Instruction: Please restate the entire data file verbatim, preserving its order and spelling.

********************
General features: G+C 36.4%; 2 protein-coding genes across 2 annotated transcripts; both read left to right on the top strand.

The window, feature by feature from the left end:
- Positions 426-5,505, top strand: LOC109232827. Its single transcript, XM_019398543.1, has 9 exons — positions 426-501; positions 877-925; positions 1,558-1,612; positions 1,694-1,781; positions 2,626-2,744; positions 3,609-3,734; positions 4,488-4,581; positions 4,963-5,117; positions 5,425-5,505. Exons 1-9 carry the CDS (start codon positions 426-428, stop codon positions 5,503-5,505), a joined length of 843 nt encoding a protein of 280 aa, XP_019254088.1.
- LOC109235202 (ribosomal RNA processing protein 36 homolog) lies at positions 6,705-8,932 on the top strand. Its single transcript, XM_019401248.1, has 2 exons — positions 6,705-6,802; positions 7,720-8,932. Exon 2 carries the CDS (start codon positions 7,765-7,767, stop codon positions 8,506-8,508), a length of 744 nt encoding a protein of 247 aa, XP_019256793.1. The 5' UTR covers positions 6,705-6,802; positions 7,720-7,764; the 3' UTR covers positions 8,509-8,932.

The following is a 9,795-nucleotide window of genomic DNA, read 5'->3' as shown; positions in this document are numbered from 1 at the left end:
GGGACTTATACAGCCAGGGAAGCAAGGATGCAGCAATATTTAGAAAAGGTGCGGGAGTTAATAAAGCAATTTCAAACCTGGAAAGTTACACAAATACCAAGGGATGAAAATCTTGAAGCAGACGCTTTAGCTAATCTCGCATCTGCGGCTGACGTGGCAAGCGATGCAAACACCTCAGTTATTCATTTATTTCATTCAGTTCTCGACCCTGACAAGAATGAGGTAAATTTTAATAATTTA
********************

General features: G+C 36.4%; 2 protein-coding genes across 2 annotated transcripts; both read left to right on the top strand.

The window, feature by feature from the left end:
- Positions 426-5,505, top strand: LOC109232827. Its single transcript, XM_019398543.1, has 9 exons — positions 426-501; positions 877-925; positions 1,558-1,612; positions 1,694-1,781; positions 2,626-2,744; positions 3,609-3,734; positions 4,488-4,581; positions 4,963-5,117; positions 5,425-5,505. Exons 1-9 carry the CDS (start codon positions 426-428, stop codon positions 5,503-5,505), a joined length of 843 nt encoding a protein of 280 aa, XP_019254088.1.
- LOC109235202 (ribosomal RNA processing protein 36 homolog) lies at positions 6,705-8,932 on the top strand. Its single transcript, XM_019401248.1, has 2 exons — positions 6,705-6,802; positions 7,720-8,932. Exon 2 carries the CDS (start codon positions 7,765-7,767, stop codon positions 8,506-8,508), a length of 744 nt encoding a protein of 247 aa, XP_019256793.1. The 5' UTR covers positions 6,705-6,802; positions 7,720-7,764; the 3' UTR covers positions 8,509-8,932.

The following is a 9,795-nucleotide window of genomic DNA, read 5'->3' as shown; positions in this document are numbered from 1 at the left end:
GGGACTTATACAGCCAGGGAAGCAAGGATGCAGCAATATTTAGAAAAGGTGCGGGAGTTAATAAAGCAATTTCAAACCTGGAAAGTTACACAAATACCAAGGGATGAAAATCTTGAAGCAGACGCTTTAGCTAATCTCGCATCTGCGGCTGACGTGGCAAGCGATGCAAACACCTCAGTTATTCATTTATTTCATTCAGTTCTCGACCCTGACAAGAATGAGGTAAATTTTAATAATTTA